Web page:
Craig Hinton was one of the bedrocks of Doctor Who fandom, and knew the behind the scenes gossip on every era of Who all the way up to the BBC Books era. He was always enormous fun to talk to online, and it came as a shock in December 2006 to hear that he had died. Everybody who had known him was keen for there to be an appropriate tribute, and Adrian Middleton stepped up to say he would edit a charity collection in memory of Craig.
The call went out for Doctor Who stories that had some connection to Craig – whether that was inspired by his work, or linked in some more personal ways. I very much wanted this collection to happen, and I knew I had the perfect story for it. In 2004, I’d decided to stop trying to get another Doctor Who book published, and had written a proposal to get all my lingering Who ideas out of my head. The pitch was simple: to commemorate the forthcoming anniversary of Robert Holmes’ death, I would write an Eighth Doctor novel featuring Jago and Litefoot, and a character from every Who story Holmes wrote. As this was the era of the Doctor Who books being unwilling to use old monsters, I knew it had no chance: the idea nagged at me, though, and I knew the only way to get rid of it was to write it down.
As Craig was the king of reusing Doctor Who continuity – “fanwank” was the term he coined for it – I asked him if he wouldn’t mind reading it. He did, and gave me his thoughts on it: he also told me that Justin Richards, the editor of Doctor Who Books, was a massive Robert Holmes fan and that I might as well send it in to him. I did, and it was rejected pretty instantly.
It was the only thing I could possibly submit.
The original story was inspired quite blatantly by Alan Moore’s League of Extraordinary Gentlemen, to the extent that I’d auditioned a few potential Leagues by looking at the characters available from a number of writers who’d written several episodes of Doctor Who. Robert Holmes, though, was the only real choice: the idea of having Jago and Litefoot – from Holmes’ The Talons of Weng-Chiang – in the story was just too much to pass up.
Getting the Story
The first thing I did was to revisit all of Robert Holmes’ credited Doctor Who stories: as script editor of the show, he had actually written an awful lot of things credited to other writers, but I thought to allow myself those stories as well would be cheating. The Talons of Weng-Chiang gave me my time period, and I knew my cast would have to include a Sontaran, an Auton and a Kroton. The process of trying to build these characters into a Holmes League meant that the actual story came pretty easily: it would follow the structure of team movies everywhere, and once I had my central villain and their motivation it was remarkably easy to write.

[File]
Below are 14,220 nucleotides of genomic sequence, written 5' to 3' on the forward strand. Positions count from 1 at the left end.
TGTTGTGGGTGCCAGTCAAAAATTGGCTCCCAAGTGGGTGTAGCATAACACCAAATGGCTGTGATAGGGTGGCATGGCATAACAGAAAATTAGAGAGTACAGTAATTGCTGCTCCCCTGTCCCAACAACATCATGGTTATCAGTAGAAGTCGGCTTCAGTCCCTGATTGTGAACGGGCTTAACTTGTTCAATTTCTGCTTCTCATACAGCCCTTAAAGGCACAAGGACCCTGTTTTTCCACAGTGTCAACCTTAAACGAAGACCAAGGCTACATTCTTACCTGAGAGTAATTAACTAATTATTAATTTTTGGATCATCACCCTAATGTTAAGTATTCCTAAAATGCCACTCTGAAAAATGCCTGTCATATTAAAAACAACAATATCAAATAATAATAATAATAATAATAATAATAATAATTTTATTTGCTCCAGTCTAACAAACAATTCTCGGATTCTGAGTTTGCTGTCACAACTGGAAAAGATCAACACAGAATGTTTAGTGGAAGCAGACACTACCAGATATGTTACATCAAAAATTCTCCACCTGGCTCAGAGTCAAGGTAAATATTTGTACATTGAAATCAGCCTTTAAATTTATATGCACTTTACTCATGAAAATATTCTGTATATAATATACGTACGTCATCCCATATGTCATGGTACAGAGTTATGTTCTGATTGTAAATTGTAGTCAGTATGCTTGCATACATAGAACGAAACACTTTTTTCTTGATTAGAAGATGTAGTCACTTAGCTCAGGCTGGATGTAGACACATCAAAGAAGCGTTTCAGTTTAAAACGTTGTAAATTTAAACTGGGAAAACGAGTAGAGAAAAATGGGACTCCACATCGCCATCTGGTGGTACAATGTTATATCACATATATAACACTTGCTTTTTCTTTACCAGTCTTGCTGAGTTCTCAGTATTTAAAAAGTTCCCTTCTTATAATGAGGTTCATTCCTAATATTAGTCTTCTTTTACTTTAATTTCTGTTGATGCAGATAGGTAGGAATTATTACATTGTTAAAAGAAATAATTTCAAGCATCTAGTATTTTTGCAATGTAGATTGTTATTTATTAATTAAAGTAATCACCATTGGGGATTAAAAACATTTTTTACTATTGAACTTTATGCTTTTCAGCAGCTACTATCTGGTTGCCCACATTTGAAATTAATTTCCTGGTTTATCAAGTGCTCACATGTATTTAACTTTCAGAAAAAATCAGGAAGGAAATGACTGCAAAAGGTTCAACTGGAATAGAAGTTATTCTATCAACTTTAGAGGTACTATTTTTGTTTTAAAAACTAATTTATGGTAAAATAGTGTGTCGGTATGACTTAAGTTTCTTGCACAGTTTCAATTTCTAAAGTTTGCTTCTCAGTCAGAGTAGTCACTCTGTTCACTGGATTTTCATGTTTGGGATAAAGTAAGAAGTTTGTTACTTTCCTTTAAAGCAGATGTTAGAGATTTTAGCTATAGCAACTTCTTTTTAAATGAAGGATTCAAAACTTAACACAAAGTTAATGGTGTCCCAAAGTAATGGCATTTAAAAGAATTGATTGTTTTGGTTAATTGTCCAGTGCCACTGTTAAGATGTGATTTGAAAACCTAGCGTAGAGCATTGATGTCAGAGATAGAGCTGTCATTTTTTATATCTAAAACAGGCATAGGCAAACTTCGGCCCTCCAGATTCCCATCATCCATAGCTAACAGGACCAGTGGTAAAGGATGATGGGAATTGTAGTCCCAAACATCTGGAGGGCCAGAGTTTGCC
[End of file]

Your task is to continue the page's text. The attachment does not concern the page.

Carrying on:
What I did notice when I was turning the proposal into a short story was that the story compressed remarkably easily. Set pieces and character meetings that had been scheduled to take chapters were rattled through in a few paragraphs: it made me think that possibly it hadn’t just been the use of old monsters that had made Justin Richards reject the original novel proposal.
What I also didn’t manage to do was find any way of getting Holmes’ first Doctor Who story, The Space Pirates, into the story. In the end, I admitted defeat and gave a character the same surname of one of the pirates, to suggest they were a distant ancestor. I’m not sure, though, that that was playing by the rules.
By the time I submitted my idea, it had become clear that Adrian was struggling with the numerous difficulties involved in getting a collection together and off to print. But Craig had been a part of a lot of people’s lives, and they were all keen that his tribute should go ahead: Jay Eales and David A. McIntee both stepped in as co-editors to give Adrian the benefit of their considerable experience, and take some of the burden off his shoulders.
This meant that at the point I sent my story in, it was Jay who read it and responded. This worked very much in my favour, as I hadn’t had any contact with Adrian, whereas I had worked with Jay before and considered him a friend.
The story was accepted without any further need for rewriting.
What Happened Next?
The process of getting Shelf Life to print was, I understand, pretty fraught for the editors. The original intention was to publish in time for the first anniversary of Craig’s death, but in the end they had to work flat out in time to get it published for the second anniversary in 2008. As I understand it, Adrian had plans to produce at least two more volumes over the next two years, but these were to be without the help of Jay and David. They didn’t in the end appear, something which I think demonstrates just how difficult it is to get something like this from the initial idea to a final book.
Shelf Life didn’t make much of a stir when it did come out, but I am very proud to have been a part of it. Craig Hinton was an important part of the wider world of Doctor Who, and his passing couldn’t go without some comment. I’m glad that I managed to add my voice to those saying that he would be missed.